Esbe Esi

Esbe Esi

Dog Boy

A story of the boy slowly changing into his fursona.

As much as I find it interesting premise, and the entirely valid idea for the story itself, the story itself is extremely slow without any sign of the real plot.

Originally, my review was convering merely a thee chapter. Now, at the chapter 15 it feels I reached the very end of the story as all the conflicts presented to me in the beginning of the story has been resolved. The boy came in term with this changes, boy got the girl, girl is alive and well. Happy end.

Problem is, I am certain this isn't the end of the novel as the author envision it, and that he has more in store for the plot, but if the story can't provide the hook in 15 chapters, it's too later for it. Even for the endless light novel.

Soil and Stars

This can't be unintentional!

Fascinating novel. 


My current theory is that this story is the stealth (hidden, unlabelled) parody, or the satire, of the generic iseki novels. 


Or the author who saw the Ima, Soko ni Iru Boku (Now and Then, Here and There), wanted to write a “subversion” of the isekai genre about the powerless protagonist, and utterly failed in the shock factor. There is no shock. 


I am leaning towards the former, since this story is otherwise too well written to be a product of the misaimed author. 


I have never seen a novel that truly captures the dull feeling of the bad, generic Japanese isekai anime. The beginning is dull, generic, and soulless, just as the most generic high-school protagonist ever, Minoru.


He can’t do anything. 


He can’t decide on anything. 


He doesn’t have an agency.


The plot moves forward on contrivances, just as it does on anime with audience surrogates, since it would be straight away impossible for him to decide, or survive, without the unseen force brute forcing the plot. There is no reason the novel should work this way. The studios are usually creatively bankrupt, but this author should not be. Not with this good writing and grammar he shows here. Hence, I assume this novel is actually a genius satire, or a hidden parody, as otherwise it makes little sense.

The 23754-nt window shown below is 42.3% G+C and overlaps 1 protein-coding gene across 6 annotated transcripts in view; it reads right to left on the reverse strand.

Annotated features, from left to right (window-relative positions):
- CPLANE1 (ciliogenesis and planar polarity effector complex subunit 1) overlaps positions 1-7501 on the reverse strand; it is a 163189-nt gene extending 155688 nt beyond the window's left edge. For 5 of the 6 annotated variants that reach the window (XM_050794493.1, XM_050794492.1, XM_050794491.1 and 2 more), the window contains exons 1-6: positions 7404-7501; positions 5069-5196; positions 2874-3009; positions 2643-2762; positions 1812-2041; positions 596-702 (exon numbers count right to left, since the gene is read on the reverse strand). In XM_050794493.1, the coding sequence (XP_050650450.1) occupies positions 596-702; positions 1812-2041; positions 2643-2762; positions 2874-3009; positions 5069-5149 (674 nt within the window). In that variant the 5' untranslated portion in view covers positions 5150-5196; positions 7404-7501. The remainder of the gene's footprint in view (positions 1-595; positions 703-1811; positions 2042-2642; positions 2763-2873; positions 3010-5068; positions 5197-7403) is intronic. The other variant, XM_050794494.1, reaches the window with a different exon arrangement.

The protagonist doesn’t get any power. Then, despite not getting any power, he survives without a scratch or trauma, because of the battleship level of plot armour, to get with the band of competent protectors. 


Then, all of them die, with only the protagonist surviving, for the story to repeat itself, without him ever having to actually do anything. 

Since it (the party dying) happens after 10 chapters, there is no shock. Most people gave up by then, bored by my no action, and no edge, nothing to truly anger or shock the audience. It is just dull, after the monotony of useless and empty 10 chapters, and it cannot do anything to me. Then it continues, and I am utterly bored. 


Author can’t possibly think I will be interested in “rising stakes” after failing to present me with any stakes for 10 chapters. I am not interested in what happens to the cardboard cutout with the battleship plot armour convenience.


So I assume the author didn’t actually think this is interesting. 


I assume this is intentional. 


I will assume this story is a genius parody, and I will rate it as a genius parody, which I will give the perfect rating. An experienced author trying to lead us to form the bad conclusion to put a mirror in front of other isekai.


(Grammar and Style, 5-star, shockingly flawless. Story and characters are terrible. Which led me to believe this is intentionally kind of terrible. If it is true, and it is intentional, then it is well deserved 5 star for leading the readers) 


I suggest you try it! 


Death After Death (Roguelike Isekai)

A typical anti-escapism torture p**n obsessed with giving “stupid nerds” reading it a lesson.


Although the story is relatively well written, by an experienced author, judging by the style it uses, it is also extremely mean spirited, dark, depressing and essentially pointless.